From foot, bicycle, or car, the library will appear as a warm/cool shimmering and transparent, accessible yet mysterious, container reflecting the nearby cityscape, landscape and sky. A landscape of carefully woven tapestry of native trees, scrubs, and ground covers will be choreographed to express the textures and colors of the seasons to create the parking garden and library approach. A generous community pocket park faces the main entry along the library’s southeast side, while the stone walled courtyard off the library’s meeting room will provide a wind sheltered sun trap for outdoor events on the first warm days of spring or the last few days Indian summer. A procession of columns interfaced with a pedestrian scaled landscaping will buffer the pedestrian from the traffic of 6th Avenue. The parking garden can be sustained by water harvested from the library’s roof.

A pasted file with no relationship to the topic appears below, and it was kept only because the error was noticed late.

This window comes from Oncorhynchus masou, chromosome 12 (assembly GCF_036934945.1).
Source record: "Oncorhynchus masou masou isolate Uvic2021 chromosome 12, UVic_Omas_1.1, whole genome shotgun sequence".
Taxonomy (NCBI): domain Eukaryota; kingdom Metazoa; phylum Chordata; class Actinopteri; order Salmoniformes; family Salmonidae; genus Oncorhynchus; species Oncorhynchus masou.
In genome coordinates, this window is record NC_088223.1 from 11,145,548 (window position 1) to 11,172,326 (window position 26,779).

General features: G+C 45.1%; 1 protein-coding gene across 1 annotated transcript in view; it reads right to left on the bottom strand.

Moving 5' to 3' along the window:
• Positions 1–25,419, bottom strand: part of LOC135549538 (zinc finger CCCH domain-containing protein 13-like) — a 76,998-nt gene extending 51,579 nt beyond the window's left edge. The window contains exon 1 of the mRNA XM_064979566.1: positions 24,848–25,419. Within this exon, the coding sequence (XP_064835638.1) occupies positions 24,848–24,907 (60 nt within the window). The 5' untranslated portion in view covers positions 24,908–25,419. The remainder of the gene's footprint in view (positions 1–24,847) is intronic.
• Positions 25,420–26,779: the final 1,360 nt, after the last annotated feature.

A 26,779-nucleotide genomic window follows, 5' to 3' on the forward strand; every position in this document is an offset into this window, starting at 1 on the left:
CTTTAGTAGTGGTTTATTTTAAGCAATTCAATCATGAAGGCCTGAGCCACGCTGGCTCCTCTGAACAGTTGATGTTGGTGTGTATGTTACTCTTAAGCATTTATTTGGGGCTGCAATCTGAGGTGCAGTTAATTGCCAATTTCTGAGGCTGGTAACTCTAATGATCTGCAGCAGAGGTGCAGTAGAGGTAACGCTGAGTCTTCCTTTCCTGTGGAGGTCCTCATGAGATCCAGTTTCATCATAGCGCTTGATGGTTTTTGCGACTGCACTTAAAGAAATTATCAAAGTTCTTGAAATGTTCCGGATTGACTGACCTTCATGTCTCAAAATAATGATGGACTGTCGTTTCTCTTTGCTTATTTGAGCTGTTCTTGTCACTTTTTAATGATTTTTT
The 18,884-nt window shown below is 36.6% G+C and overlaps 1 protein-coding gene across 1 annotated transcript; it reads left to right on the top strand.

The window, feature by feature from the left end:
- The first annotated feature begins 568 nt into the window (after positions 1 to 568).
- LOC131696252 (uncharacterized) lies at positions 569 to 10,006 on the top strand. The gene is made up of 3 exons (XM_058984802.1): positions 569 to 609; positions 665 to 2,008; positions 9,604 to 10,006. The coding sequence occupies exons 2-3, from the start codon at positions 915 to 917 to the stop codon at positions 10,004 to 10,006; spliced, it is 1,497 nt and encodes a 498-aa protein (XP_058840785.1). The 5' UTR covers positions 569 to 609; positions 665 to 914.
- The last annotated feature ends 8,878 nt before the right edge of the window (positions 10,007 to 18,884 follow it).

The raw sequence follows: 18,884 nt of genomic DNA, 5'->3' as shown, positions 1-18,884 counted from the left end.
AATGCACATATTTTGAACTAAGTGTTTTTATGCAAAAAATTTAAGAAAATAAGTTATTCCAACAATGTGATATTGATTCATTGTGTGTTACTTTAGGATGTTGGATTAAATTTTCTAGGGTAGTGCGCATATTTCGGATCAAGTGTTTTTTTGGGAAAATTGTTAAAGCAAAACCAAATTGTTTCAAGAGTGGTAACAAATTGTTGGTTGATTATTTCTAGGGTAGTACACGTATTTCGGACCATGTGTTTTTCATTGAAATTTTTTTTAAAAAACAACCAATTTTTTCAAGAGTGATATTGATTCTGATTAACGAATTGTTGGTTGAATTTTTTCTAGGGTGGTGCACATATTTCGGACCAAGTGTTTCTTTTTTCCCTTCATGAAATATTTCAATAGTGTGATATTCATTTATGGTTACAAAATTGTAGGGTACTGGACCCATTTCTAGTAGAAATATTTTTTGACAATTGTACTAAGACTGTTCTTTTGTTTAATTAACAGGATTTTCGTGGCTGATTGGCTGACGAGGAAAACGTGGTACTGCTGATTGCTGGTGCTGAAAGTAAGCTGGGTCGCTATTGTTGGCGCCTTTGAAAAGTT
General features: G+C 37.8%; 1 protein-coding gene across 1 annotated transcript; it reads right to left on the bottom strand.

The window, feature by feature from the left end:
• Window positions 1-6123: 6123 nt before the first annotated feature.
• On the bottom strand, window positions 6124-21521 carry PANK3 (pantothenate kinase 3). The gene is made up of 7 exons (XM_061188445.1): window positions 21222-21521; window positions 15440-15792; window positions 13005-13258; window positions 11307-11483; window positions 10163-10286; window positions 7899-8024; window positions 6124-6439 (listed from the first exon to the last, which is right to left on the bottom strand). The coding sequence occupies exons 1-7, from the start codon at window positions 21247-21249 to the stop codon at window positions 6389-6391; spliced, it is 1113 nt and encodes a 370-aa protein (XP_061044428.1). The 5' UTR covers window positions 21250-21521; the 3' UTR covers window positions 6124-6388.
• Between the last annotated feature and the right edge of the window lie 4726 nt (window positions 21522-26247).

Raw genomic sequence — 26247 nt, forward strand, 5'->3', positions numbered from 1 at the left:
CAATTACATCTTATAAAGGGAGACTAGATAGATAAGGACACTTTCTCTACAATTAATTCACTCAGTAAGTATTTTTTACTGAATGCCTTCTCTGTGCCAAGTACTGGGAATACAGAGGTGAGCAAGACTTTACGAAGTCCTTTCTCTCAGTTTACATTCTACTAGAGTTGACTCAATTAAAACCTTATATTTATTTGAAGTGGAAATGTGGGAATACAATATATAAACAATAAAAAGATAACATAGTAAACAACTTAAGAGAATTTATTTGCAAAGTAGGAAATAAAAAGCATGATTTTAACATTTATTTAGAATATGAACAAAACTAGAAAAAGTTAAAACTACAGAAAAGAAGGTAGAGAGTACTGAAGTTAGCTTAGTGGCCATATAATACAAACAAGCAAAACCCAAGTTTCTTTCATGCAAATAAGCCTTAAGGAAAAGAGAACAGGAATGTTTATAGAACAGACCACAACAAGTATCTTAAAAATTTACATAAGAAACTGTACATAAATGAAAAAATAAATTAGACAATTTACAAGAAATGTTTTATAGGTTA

Here are the big architectural ideas of our scheme-
A great public reading room floating above a metaphor of the Rimrocks and prairie garden
An open and flexible plan served by a raised floor construction of structural simplicity, highly efficient environmental space conditioning, and electrical/IT/mechanical flexibility
A building of clear tectonic intention with refined proportion and scale, and richness of detail and materiality
A pavilion of calm and light that has the infectious energy of a jazz club or the excitement of a view from the domed car of the Empire Builder